European Union Officially Rejects Australian Privatized Meat Inspection System
Confirms Food & Water Watch’s Previous Information
Washington, D.C. – This past week, the European Commission (EC) posted on its website its final report of the May 2012 audit its staff conducted of the Australian meat inspection system for products destined for Europe and concluded that the privatized meat inspection system called the Australian Export Meat Inspection System (AEMIS), implemented in September 2011, was not in compliance with European Union food safety regulations. In the report, the EC audit staff concluded that by having company-paid inspectors perform post-mortem inspection of animal carcasses was a conflict of interest.
“European regulators have made the right call by rejecting Australia’s privatized meat inspection scheme,” said Wenonah Hauter, executive director of Food & Water Watch. “It’s time that U.S. regulators also reject a food safety regime where companies basically inspect themselves.”
Specifically, the report issued by the EC said AEMIS was “not in line” with the Commission’s regulations because it could not ensure that certifying officers would “have no direct commercial interests in the animals or products being certified”.
In its response to the European Commission audit, the Australian Department of Agriculture, Fisheries and Forestry informed the Commission that it was going to take some time to implement a new inspection procedure to avoid the conflict of interest issue.
USDA’s Food Safety and Inspection Service (FSIS), however, granted equivalency status to AEMIS in March 2011 based only on the findings from one Australian beef slaughter plant piloting the new inspection system. FSIS claimed that it had the authority to grant equivalency status to AEMIS based on a pilot project using a privatized inspection model in five hog slaughter plants here in the U.S. called the HACCP-based Inspection Models Project (HIMP) in market hog slaughter. In May and August of this year, the USDA Office of the Inspector General and the U.S. Government Accountability Office respectively issued highly critical reports questioning the food safety objectives of that hog slaughter pilot project.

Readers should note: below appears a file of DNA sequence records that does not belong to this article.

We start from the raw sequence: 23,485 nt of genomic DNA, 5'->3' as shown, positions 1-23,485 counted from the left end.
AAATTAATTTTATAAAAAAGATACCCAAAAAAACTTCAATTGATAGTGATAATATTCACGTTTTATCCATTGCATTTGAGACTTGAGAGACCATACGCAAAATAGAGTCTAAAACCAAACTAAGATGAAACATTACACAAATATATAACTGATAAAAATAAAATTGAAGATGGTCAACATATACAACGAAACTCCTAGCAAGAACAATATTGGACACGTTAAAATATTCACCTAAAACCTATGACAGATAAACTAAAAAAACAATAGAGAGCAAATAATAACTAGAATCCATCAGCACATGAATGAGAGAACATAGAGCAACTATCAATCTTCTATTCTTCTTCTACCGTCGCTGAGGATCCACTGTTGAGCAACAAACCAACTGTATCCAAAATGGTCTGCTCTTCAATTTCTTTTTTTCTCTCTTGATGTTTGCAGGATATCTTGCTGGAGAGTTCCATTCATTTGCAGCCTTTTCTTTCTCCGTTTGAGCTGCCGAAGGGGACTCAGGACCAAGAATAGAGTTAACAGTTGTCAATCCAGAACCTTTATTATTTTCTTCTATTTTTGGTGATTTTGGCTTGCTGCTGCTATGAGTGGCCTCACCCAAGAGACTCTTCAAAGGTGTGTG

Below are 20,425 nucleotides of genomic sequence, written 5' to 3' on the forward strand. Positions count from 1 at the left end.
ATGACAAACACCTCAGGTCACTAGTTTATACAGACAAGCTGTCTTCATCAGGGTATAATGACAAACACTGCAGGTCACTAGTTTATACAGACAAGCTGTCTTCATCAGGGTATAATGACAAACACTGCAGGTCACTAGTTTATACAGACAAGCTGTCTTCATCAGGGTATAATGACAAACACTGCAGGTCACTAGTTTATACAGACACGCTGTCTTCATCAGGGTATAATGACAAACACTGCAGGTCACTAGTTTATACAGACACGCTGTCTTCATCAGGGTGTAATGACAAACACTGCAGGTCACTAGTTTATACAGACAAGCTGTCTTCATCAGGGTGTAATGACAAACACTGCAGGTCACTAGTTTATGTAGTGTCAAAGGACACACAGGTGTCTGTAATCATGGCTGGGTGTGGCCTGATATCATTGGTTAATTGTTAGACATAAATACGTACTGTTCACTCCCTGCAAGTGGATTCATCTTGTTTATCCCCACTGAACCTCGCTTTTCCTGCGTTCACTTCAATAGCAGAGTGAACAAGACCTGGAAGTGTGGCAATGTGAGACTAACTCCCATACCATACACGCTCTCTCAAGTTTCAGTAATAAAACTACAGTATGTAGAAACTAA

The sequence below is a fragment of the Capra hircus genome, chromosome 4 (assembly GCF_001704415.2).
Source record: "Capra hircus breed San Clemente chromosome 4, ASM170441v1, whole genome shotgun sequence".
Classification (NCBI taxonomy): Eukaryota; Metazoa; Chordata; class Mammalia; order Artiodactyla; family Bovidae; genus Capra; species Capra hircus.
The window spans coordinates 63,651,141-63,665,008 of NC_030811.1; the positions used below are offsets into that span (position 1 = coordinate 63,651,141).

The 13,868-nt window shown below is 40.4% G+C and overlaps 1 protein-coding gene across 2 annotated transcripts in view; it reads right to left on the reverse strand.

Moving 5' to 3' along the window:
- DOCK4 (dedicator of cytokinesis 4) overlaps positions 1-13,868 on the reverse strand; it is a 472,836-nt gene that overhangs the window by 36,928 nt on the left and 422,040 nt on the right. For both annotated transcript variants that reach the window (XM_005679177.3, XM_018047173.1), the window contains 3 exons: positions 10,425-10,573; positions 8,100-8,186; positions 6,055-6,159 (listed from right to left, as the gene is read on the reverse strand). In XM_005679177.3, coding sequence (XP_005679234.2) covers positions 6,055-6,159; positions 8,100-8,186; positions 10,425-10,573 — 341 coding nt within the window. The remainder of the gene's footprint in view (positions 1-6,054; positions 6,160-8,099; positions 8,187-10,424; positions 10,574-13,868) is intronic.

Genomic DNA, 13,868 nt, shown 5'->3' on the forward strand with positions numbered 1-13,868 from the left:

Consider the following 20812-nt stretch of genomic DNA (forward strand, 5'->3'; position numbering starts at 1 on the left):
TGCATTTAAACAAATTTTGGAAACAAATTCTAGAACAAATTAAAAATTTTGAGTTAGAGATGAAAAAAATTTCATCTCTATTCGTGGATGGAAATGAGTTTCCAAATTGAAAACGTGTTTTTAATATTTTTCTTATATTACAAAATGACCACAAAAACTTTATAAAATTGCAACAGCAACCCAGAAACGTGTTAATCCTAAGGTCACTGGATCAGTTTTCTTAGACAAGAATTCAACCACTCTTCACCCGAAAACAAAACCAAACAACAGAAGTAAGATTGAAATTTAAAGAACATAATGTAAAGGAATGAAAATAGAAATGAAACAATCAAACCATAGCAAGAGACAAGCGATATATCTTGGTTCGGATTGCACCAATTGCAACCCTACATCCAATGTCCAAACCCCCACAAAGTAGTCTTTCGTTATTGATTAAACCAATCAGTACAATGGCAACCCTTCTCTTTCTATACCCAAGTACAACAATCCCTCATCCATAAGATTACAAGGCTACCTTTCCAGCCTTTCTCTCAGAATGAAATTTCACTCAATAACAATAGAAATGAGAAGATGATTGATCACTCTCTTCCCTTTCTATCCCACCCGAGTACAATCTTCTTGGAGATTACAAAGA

In January, July and October of this year, Food & Water Watch sent letters* to USDA Secretary Tom Vilsack informing him that meat shipments exported to the U.S. from Australian plants using AEMIS were being repeatedly rejected by USDA import inspectors for visible fecal and ingesta violations at our ports-of-entry. In addition, Food & Water Watch warned the Secretary that it was receiving information that the European Commission was about to reject AEMIS as an inspection system for meat products exported to Europe because of the conflict-of-interest issue. The same concern was expressed by an FSIS auditor who visited the AEMIS pilot plant in 2011, yet his concerns were dismissed by his superiors in Washington.
“Food & Water Watch, again, calls on USDA to revisit the equivalency determination it made regarding AEMIS,” says Hauter. “The determination was flawed since it was based on a pilot project – not the entire meat inspection system here in the U.S. In addition, the pilot project in hog slaughter upon which the equivalency determination was made has never been fully evaluated by FSIS to determine whether food safety is improved by privatizing inspection. As the Europeans have pointed out convincingly, there is an inherent conflict of interest having company-paid inspectors perform food safety functions. Lastly, USDA should withdraw its January 27, 2012 proposed rule to privatize poultry inspection because it suffers from many of the same deficiencies highlighted above.”
* Food & Water Watch letters to USDA Secretary Tom Vilsack are available at the following links:
Contact: Darcey Rakestraw, 202-683-2467; [email protected]